The Other Side of the ‘Money vs. Marriage’ Debate24 May 2016
What’s to blame for rising inequality in income and family stability is a complex issue that must be addressed from many angles to be fully understood.
STI Experts Meetings
The “Money vs. Marriage” debate in NY this April weighed the relative importance of those two factors in driving rising inequality among American families in terms of both income and family stability. Speakers W. Bradford Wilcox and Naomi Cahn agreed on the current state of affairs and agreed that they are interrelated. Yet the two scholars focus their attention on opposite sides of the equation.
Last month, STI linked to Wilcox’s essential argument, laid out in the Dallas Morning News under the title “How Rising Divorce Rates Caused Wider Income Inequality.” Wilcox argues that it is ‘the retreat from marriage’ that fuels the changing economic landscape of American families – inequalities included.
This month, STI is pleased to present the scenario considered from another starting point, as laid out by Cahn, who posits that the root factor driving the changes is the economic inequality that is remaking the American family along class lines, specifically in terms of marriage: “In essence, rising inequality in the US is helping to produce different cultures of marriage.”
The recent article “The Marriage Calculus” (co-written with June Carbone, with whom she also wrote the book Marriage Markets: How Inequality is Remaking the American Family) examines the underlying cultural and economic causes behind the disparity in family structure between classes. The article specifically addresses the reasons that women with money and education are more likely to get and stay married than are working-class women. The authors claim that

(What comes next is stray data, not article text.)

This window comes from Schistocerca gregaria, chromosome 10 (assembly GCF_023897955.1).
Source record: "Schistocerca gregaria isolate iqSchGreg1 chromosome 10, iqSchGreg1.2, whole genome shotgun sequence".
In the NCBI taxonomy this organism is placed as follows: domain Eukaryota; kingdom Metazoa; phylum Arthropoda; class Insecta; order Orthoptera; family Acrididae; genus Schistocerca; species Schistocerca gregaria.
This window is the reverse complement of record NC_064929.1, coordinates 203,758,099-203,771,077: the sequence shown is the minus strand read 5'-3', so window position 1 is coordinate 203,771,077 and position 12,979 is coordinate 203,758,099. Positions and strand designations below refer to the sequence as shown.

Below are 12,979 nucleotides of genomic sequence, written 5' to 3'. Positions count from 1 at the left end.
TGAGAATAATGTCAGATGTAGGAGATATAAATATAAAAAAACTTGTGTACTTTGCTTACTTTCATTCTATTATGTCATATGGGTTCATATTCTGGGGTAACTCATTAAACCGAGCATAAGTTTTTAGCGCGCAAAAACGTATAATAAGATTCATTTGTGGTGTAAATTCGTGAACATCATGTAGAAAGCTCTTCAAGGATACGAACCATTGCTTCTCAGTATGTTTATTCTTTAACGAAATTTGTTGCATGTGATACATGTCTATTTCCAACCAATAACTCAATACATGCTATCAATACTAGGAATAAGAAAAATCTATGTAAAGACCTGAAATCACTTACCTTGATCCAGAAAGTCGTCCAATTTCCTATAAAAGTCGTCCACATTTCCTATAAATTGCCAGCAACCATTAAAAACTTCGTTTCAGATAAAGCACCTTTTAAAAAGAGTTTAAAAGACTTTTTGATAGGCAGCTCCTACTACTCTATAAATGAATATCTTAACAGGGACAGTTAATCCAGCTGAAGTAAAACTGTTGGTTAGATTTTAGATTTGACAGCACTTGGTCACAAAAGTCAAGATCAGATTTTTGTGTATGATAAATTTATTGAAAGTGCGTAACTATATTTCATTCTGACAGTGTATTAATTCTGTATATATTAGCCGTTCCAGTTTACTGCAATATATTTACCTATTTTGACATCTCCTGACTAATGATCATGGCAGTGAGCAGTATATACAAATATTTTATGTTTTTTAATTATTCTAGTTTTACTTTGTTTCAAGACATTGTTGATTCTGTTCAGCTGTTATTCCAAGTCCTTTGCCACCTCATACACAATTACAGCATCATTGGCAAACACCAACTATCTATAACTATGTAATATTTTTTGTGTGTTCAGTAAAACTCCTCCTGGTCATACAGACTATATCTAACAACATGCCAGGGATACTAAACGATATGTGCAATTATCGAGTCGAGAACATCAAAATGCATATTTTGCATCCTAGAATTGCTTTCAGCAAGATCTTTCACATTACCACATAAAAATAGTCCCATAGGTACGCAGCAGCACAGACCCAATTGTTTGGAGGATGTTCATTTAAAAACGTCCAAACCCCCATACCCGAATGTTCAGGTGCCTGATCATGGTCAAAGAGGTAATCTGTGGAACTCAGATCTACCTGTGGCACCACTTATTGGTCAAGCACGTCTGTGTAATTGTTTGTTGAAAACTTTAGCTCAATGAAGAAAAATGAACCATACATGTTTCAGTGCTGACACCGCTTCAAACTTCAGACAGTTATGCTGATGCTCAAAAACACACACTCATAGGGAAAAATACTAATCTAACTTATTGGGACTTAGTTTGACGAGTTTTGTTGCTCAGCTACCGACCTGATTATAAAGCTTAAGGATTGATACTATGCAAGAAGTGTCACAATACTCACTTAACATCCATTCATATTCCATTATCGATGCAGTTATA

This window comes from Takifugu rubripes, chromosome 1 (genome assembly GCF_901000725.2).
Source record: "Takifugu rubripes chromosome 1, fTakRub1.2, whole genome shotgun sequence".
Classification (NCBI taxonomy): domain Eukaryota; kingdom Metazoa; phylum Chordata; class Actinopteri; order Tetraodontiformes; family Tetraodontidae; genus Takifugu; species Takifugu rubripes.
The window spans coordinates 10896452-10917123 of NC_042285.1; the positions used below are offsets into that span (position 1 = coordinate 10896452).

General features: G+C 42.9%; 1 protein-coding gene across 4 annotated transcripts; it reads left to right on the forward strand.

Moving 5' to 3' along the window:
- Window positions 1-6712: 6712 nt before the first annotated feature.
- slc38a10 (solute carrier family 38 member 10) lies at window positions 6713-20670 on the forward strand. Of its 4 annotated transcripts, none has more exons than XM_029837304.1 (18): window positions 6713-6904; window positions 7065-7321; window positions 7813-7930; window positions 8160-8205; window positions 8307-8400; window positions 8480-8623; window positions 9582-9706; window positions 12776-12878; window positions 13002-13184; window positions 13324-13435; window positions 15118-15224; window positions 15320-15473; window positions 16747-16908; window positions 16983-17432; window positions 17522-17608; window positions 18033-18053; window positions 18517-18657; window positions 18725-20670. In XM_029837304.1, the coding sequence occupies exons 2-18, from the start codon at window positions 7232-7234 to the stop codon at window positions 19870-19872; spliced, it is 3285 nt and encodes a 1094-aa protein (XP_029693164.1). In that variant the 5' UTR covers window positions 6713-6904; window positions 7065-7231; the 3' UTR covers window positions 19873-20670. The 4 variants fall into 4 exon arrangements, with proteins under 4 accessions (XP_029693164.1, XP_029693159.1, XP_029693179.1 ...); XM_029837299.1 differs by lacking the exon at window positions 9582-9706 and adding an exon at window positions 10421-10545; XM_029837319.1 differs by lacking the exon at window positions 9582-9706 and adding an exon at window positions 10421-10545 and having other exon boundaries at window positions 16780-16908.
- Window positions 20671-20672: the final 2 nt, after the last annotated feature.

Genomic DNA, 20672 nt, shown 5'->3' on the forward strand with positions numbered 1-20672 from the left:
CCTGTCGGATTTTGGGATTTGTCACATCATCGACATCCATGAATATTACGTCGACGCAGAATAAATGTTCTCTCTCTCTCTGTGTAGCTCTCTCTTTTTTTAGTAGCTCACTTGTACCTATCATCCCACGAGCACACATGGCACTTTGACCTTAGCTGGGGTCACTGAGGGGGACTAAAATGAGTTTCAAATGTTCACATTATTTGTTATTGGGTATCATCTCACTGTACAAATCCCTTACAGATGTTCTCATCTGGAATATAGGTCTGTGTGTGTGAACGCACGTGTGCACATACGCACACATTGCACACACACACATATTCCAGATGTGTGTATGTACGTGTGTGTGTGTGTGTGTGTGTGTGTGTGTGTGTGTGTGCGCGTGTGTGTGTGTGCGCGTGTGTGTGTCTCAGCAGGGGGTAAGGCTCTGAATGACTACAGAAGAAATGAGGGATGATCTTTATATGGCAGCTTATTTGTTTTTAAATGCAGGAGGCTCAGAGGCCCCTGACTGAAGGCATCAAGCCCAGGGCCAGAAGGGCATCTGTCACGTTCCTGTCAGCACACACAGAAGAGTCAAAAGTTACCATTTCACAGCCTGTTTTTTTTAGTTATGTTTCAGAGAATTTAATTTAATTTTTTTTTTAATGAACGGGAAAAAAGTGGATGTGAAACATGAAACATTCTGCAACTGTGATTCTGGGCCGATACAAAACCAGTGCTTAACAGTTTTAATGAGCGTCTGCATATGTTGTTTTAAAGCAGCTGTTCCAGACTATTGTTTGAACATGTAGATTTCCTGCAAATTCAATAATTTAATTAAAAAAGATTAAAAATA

…broad trends in the US family – flat-lined levels of marital satisfaction, plateauing divorce rates, rising non-marital births – have stymied simple understanding. But that is because they cloak a deeper change, the way rising inequality is pushing US families in different directions.
In some sense, ‘the American family’ no longer exists. Economic status is now more important than shared nationality in shaping family structure and choices. The divorce rate, for example, has only plateaued in the aggregate. It has dropped dramatically for college graduates – back to the levels of the mid-1960s before no-fault divorce – while it has continued to rise for everyone else…
They go on to posit the following question, which is examined in full in their book:
Is it possible that greater inequality has changed the way that men and women match up with each other, placing more men in some marriage markets and more women in others? In theory at least, that would explain marriage norms that change in opposite directions for difference classes.